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Finding Immigrant Ancestors in Passenger Arrivals

Whether it’s around the corner or across the country, relocating to a new home is a memorable event in our lives. There are always trials and tribulations that come with moving, but when we compare it to what many of our immigrant ancestors went through, not being able to find the can opener for a few weeks pales in comparison.

For many, leaving home meant saying goodbye to family members, knowing that they would never see some of them again. In some cases, parents left their children for extended periods to get established in their new home and raise the necessary funds to send for them. Embarking on a sometimes hazardous voyage, moving to a foreign land, and beginning life anew requires a special kind of courage.

Passenger arrival records are highly valued by family historians not only for the information they may include, but also for what they represent—that decision by an immigrant to leave the old world behind and thus, set a new course for themselves and their descendants. The trick is in locating the records. Here are some tips to help find the arrival record for your immigrant ancestor.

Search Multiple Ports of Entry
Many a search has been thrown by the inherited story that an ancestor came through Ellis Island. While close to 22 million immigrants did pass through the famous immigration station, many arrived through other U.S. ports, and through Canada, which was often a cheaper route.

Some may have even entered the U.S. more than once. Janos Szucs arrived in the U.S. twice, once through Baltimore in July of 1902, and then again in October of that same year, through Ellis Island. This is a good reminder not to overlook other matches once you do locate an ancestor. You may find that he or she made several trips too.

You can search all of the passenger arrival records that are available at Ancestry.com through the Immigration Collection page here.  The search form includes specialized fields for immigration records (e.g., immigration date) that will help you to search for your ancestors more effectively. (Tip: In the upper right corner of the list of matches, select the view “Summarized by category.” This allows you to view all of the databases that may contain close matches rather than a mix of records from various collections sorted by relevance. You may find your ancestor hiding behind a slightly altered spelling or some other minor discrepancy.)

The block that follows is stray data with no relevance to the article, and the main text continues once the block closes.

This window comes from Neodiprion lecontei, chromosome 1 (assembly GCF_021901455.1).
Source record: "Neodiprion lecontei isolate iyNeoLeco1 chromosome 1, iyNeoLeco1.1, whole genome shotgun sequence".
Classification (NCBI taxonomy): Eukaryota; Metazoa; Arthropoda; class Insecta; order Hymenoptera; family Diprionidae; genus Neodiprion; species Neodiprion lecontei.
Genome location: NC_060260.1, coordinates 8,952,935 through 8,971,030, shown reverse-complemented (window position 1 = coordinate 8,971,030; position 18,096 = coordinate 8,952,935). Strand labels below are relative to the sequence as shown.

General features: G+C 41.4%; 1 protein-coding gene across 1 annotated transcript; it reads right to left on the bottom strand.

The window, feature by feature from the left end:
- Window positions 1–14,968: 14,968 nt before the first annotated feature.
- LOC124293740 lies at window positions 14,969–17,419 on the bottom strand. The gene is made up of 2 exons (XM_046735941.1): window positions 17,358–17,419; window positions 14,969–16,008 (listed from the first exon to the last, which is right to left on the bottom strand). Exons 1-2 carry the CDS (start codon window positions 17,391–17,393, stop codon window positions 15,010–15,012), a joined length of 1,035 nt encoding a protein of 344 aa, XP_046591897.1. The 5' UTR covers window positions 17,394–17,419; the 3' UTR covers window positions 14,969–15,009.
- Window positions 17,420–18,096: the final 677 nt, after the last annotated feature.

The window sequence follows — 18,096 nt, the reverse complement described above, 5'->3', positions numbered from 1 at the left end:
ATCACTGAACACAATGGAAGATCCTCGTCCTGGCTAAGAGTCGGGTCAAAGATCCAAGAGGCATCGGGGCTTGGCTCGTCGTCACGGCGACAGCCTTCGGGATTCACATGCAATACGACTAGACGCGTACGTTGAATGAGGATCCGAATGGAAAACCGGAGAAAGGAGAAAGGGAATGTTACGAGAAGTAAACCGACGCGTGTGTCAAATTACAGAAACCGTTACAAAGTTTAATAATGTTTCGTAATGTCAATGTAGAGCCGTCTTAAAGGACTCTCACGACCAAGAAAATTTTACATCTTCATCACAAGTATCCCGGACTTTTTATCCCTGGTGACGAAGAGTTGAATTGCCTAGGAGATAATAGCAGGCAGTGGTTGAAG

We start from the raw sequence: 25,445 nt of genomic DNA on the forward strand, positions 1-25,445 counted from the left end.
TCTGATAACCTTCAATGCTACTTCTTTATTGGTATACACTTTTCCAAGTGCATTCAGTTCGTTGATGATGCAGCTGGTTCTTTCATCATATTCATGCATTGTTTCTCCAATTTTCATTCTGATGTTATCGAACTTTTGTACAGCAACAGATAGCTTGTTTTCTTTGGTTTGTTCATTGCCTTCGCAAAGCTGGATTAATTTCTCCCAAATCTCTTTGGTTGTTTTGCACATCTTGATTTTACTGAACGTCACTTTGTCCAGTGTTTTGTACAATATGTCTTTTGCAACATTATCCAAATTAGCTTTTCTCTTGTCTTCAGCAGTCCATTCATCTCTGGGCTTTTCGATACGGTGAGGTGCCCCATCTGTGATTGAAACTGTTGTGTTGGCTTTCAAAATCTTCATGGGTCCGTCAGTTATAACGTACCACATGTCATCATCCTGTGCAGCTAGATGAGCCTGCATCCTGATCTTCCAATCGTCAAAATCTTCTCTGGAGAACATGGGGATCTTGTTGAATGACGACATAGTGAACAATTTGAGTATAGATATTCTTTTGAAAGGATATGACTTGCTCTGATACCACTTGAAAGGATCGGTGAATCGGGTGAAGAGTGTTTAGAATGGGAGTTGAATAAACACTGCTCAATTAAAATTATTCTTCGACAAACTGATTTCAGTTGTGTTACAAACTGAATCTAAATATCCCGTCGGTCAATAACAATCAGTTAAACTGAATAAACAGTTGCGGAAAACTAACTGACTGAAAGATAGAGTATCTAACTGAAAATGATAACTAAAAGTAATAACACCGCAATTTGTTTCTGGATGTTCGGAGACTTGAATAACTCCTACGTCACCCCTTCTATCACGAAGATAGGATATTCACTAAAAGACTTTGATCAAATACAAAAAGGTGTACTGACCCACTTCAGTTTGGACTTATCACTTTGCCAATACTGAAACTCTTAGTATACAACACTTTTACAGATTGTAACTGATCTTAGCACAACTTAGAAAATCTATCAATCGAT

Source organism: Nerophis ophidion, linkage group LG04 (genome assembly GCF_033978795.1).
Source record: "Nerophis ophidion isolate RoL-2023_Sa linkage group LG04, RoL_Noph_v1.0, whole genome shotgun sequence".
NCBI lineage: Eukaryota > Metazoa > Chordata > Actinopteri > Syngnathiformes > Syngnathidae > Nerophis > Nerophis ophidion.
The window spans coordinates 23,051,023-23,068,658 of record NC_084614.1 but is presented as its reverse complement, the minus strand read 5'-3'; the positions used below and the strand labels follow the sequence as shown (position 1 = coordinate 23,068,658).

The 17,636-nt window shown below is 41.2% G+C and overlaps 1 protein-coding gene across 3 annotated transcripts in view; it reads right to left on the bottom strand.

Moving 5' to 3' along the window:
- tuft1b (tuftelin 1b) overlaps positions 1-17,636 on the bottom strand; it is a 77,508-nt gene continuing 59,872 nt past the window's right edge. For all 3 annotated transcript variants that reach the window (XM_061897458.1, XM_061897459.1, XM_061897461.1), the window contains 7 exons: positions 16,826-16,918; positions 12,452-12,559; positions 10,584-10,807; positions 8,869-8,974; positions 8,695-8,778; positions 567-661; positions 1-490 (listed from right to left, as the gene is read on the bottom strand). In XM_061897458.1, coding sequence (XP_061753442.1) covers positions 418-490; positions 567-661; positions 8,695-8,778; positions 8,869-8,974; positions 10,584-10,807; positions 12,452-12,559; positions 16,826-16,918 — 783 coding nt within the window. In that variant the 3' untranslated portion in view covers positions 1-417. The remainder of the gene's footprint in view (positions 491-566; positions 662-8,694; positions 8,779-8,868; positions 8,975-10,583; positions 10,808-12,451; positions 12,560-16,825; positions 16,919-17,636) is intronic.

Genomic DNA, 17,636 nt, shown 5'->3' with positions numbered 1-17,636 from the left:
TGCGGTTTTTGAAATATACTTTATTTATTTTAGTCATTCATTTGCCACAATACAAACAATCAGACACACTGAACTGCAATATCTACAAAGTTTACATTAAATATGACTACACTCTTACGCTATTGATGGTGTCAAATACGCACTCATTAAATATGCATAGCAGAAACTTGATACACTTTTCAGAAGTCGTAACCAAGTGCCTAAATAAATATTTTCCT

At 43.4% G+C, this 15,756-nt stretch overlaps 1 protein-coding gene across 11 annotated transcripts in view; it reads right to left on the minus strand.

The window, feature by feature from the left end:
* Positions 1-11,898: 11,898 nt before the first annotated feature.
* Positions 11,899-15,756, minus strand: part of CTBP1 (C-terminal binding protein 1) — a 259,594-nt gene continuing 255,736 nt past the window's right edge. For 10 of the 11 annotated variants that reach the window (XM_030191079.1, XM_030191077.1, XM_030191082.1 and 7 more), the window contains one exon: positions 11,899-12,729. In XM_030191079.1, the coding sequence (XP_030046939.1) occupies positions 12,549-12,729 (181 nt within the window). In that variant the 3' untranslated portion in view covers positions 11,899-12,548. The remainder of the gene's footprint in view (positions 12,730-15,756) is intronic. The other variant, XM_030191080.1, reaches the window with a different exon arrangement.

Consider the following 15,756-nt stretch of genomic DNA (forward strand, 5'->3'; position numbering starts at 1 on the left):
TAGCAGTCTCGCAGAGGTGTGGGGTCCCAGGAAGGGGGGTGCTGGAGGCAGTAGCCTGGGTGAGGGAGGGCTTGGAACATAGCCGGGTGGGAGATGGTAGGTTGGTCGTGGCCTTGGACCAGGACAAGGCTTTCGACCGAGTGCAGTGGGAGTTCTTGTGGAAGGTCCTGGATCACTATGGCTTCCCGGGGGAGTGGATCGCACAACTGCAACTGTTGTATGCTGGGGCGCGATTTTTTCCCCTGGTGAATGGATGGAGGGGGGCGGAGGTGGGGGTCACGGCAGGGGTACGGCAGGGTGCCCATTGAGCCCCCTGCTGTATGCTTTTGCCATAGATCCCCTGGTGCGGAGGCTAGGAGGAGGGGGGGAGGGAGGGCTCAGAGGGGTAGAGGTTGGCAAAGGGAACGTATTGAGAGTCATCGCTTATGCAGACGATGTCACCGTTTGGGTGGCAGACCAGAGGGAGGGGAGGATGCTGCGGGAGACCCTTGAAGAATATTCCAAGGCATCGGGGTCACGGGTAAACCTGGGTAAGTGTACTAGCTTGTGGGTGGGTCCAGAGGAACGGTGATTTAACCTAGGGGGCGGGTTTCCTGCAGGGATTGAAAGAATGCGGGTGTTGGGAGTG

If you think perhaps your ancestors came to the U.S. via Canada, you’ll want to search the database of Border Crossings: From Canada to U.S., 1895-1956 and Canadian Passenger Lists, 1865-1935 

When Did Your Ancestor Arrive?
Often you can learn, or at least estimate your ancestor’s arrival date using records found here in the United States. The 1900-1930 U.S. federal censuses ask for the year of immigration for immigrants. In earlier years, look at the place of birth for all family members. This is particularly helpful in records where some children in the family were born in the old country, and some in the U.S. Naturalization and vital records may also include the number of years in the U.S.

Search for Ethnic Names
Back in June, we discussed tools for translating your ancestor’s name.  This is particularly helpful when you are searching for your ancestor’s immigration record, because passenger arrival records were created before they arrived in the U.S.

Can’t Catch Them Coming In?
If you haven’t been able to locate your ancestor coming in to the U.S., it may still be possible to locate a record of them leaving the old country. Ancestry.com has several collections of emigration records worth exploring. Beginning in the mid-nineteenth century Hamburg, Germany, was a popular port of departure for European emigrants and there are currently 5 million emigration records from the port of Hamburg for the years 1850-1934 available on Ancestry.com  . While only records from 1885-1914 are indexed, all of the records are browsable and there is also a handwritten index  that can help you to locate the records of your ancestors. These records are in German but there are tools available in the German Research Center that can help you to understand the records.   

There is also a large database of Swedish Emigration Records at Ancestry.com (in Swedish
 ). These international databases are available to World Deluxe members.

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